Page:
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References

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Effects of Intermittent Fasting on Health, Aging, and Disease.
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2. National Library of Medicine (PubMed)
Unraveling the health effects of fasting: a long road from obesity treatment to healthy life span increase and improved cognition.
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Time-restricted feeding without reducing caloric intake prevents metabolic diseases in mice fed a high-fat diet.
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10. The National Institute for Occupational Safety and Health (NIOSH)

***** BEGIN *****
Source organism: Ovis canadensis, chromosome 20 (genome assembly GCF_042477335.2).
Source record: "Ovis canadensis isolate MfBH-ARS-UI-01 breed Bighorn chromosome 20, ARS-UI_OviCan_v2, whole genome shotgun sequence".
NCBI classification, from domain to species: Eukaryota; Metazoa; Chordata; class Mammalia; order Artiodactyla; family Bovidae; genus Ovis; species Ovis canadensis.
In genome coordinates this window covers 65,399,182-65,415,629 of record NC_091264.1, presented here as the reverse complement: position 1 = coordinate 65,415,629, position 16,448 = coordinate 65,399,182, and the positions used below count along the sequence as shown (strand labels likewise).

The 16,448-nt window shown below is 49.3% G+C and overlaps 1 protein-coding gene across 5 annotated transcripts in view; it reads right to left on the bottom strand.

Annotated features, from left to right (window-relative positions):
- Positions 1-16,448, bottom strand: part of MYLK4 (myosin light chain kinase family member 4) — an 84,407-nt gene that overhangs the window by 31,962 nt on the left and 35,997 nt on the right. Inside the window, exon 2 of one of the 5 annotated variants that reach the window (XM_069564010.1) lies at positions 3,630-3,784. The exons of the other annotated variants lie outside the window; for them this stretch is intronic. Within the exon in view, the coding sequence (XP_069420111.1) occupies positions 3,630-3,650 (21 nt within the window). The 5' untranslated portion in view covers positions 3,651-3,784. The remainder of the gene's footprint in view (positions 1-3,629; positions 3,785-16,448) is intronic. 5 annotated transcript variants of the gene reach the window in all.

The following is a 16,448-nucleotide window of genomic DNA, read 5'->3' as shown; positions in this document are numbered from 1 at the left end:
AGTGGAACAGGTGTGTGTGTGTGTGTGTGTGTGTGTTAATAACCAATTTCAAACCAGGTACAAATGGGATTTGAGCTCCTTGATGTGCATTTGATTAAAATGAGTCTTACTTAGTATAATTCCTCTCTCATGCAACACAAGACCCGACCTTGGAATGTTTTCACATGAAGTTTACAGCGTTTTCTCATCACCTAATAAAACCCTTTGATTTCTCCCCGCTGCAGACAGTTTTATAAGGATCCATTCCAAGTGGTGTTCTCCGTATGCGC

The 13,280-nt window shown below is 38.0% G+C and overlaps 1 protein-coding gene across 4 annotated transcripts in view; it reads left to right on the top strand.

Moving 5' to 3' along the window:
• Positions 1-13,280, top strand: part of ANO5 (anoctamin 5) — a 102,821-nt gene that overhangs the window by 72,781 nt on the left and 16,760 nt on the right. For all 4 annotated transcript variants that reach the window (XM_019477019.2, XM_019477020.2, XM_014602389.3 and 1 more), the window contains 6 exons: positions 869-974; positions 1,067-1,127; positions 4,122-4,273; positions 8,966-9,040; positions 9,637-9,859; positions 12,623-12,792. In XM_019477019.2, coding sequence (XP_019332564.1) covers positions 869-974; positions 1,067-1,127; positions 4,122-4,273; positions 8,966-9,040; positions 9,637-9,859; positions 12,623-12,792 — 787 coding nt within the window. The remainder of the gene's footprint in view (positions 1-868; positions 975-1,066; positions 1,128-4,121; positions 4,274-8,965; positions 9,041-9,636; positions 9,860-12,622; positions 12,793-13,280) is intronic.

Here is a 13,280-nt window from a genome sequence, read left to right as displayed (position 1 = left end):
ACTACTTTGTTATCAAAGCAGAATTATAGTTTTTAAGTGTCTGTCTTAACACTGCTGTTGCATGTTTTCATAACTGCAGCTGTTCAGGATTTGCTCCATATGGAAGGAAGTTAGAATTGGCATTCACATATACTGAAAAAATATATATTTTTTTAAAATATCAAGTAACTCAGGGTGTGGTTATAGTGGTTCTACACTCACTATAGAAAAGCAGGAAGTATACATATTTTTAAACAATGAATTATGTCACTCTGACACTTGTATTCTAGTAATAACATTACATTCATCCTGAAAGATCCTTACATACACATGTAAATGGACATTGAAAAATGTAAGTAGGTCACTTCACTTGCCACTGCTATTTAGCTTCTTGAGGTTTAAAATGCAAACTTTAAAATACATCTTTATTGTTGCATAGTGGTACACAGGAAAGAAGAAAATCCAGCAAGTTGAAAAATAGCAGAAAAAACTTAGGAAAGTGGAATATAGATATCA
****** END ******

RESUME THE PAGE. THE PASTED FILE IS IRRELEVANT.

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Short-term fasting induces profound neuronal autophagy.
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Changes in hunger and fullness in relation to gut peptides before and after 8 weeks of alternate-day fasting.
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Frequency and Circadian Timing of Eating May Influence Biomarkers of Inflammation and Insulin Resistance Associated with Breast Cancer Risk.